After nearly two weeks since Hurricane Harvey ravaged the Texas coast, Richmond residents are still dealing with the aftermath of the storm that some weather officials are calling one of the worst disasters in Texas history.

A Richmond neighborhood on the east side of the Brazos River and several outside areas in Richmond’s extraterritorial jurisdiction were the most affected, Richmond Mayor Evalyn Moore said.

“The people that have been flooded out have lost everything, have lost their clothes, their furniture, their food—everything,” Moore said.

A ‘double punch’ storm

Fort Bend County experienced extreme flooding that left much of the area inundated for days, including Richmond. The Brazos River, which neighbors Richmond, passed the 2016 record flood level of 54.7 feet after reaching 55.19 feet on Aug. 31.

The emergency declaration issued for the county expires Sept. 12, but Fort Bend County Judge Robert Hebert said he expects it will be extended.

“The river is back within its banks …[but] we are still dealing with an emergency throughout the county,” Hebert said.

In late August, thousands of homes in Fort Bend County experienced major flooding: Over 5,000 people were rescued and two people died, as of Aug. 30. In Houston, the death toll has risen to 60 suspected flooding-related deaths, according to the Associated Press.

Nearly 22 percent of the entire county was flooded at its peak, and 464 roads were closed while about 74 are still closed as the floodwaters continue to recede, according to Jeff Braun, emergency management coordinator for the Fort Bend County Office of Emergency Management. The county was able to open 29 shelters during the storm, and three still remain open as of press time.

Hurricane Harvey created a double punch of record rainfall and river induced-flooding, Hebert said. One factor that contributed to the rarity of the storm was the fact that Harvey stalled over the area for several days, which lead to the massive amount of rainfall and torrential flooding.

“Harvey is very unique because he strengthened so quickly so close to the coast,” Hebert said.

“And basically, every storm I’ve ever dealt with before came in—and you had 24-30 hours of miserable weather—and then they were gone somewhere; this was not the case with Harvey.”

Hebert said estimates at a minimum the county will have suffered at least $20 million in losses. He said now the county is focused on recovery efforts, which consist of debris management, damage assessment and addressing recovery issues.

Braun said a short-term damage assessment was expected to be finished Sept. 8 and then a longer term, more detailed damage assessment will be done over the next week and a half.

“This is required by state and federal authorities to make sure that federal monies move as quickly as possible into our area and the state of Texas,” Braun said.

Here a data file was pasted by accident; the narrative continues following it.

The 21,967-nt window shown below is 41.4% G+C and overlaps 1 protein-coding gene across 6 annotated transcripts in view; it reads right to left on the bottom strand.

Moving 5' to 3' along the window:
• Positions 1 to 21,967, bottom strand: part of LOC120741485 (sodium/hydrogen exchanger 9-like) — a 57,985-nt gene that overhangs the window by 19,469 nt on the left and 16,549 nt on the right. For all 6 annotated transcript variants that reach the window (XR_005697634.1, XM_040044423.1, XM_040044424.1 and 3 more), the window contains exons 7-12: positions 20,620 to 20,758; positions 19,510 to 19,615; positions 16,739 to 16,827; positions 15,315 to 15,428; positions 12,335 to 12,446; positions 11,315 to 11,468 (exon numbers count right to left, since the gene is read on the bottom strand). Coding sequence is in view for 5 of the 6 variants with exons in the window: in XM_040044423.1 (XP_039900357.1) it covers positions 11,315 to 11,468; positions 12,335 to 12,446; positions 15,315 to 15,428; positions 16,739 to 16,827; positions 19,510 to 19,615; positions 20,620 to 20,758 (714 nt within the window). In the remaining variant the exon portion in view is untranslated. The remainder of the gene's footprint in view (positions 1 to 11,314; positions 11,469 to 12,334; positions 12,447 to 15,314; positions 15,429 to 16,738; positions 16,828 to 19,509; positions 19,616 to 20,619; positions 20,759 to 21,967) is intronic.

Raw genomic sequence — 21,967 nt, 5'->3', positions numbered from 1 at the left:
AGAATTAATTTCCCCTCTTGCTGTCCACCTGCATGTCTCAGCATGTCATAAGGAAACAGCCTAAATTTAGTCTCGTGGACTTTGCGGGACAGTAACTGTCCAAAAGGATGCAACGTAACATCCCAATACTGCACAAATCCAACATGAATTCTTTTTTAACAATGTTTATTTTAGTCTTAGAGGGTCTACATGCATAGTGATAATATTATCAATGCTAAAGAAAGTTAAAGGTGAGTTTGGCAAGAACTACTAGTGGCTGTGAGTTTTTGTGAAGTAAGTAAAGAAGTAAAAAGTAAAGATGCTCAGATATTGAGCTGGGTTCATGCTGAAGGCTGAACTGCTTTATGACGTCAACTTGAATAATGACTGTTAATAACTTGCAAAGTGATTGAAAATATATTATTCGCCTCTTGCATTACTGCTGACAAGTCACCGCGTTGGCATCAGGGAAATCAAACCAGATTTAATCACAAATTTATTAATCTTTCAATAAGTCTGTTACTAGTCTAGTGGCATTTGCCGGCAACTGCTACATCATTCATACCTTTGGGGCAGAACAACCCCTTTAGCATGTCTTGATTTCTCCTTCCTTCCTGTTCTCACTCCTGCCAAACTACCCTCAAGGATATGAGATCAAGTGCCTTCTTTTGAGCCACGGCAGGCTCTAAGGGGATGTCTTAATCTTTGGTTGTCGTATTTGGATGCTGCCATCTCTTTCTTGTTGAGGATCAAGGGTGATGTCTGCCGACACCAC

Assessing the aftermath

The damage Hurricane Harvey will cost Texas is estimated to be $160 billion, according to a statement from Joel Myers, founder, president and chairman of AccuWeather.

“The economy’s impact, by the time its total destruction is completed, will approach $160 billion, which is similar to the combined effect of hurricanes Katrina and Sandy,” Myers said in the statement.

People all over the Greater Houston area and beyond have helped with relief efforts, many of whom have been acknowledged in the national media. Local Richmond residents are also working to help those affected by the storm; on Sept. 5, Mauro and Celma Forastieiri, franchise owners of The Big Salad in Richmond, offered free meals to help with area relief efforts.

“What happened here is an unfathomable disaster. People here are hurting and they’re hungry,” Mauro Forastieiri said in a statement.

Disaster recovery resources in place include Federal Emergency Management Agency disaster survival assistance teams and disaster recovery centers that are being set up to help residents applying for FEMA assistance. Locations of the centers will be finalized after inspectors can assess proposed facilities and set up the centers, according to Caroline Egan, disaster recovery manager for the Fort Bend OEM.

“We are encouraging all of our residents who have been impacted to register for FEMA assistance,” Egan said. 

Hebert said most Texas counties are focused on dealing with the direct implications of their areas for the time being, but he thinks it is inevitable that the government will craft legislation to help provide more aid for those affected by Harvey.

“A significant portion of the state of Texas has water in homes, [there is] billions of dollars in damage,” Hebert said. “Nobody in recorded history has experienced the rainfall like this in Texas, maybe in the entire [U.S.] ... that’s the enormity of what we just went through.”

For some county residents, federal legislation could be critical.

“If your received benefits in a previous flood in Fort Bend County, you’re no longer eligible and they [FEMA] have to deny you,” Hebert said.

There are some gray areas to this rule though, according to Hebert. He said he and U.S. Rep. Pete Olson, R-Sugar Land, are working to help people denied by FEMA.

“He has set up a disaster recovery desk in his office and he will take each one of those [denied cases] and pursue them with FEMA and get you an answer,” Hebert said. 

Hebert said recovery efforts and other implications of the storm like the impact on the tax rate could take weeks and even months to finish.

“This is the frustrating period in these floods,” he said. “We’ve been through this before; we’ve just never had so many people out there suffering. … It takes us time to get the assets and the equipment through the bureaucratic process ... but once we get started, things start to happen fast.”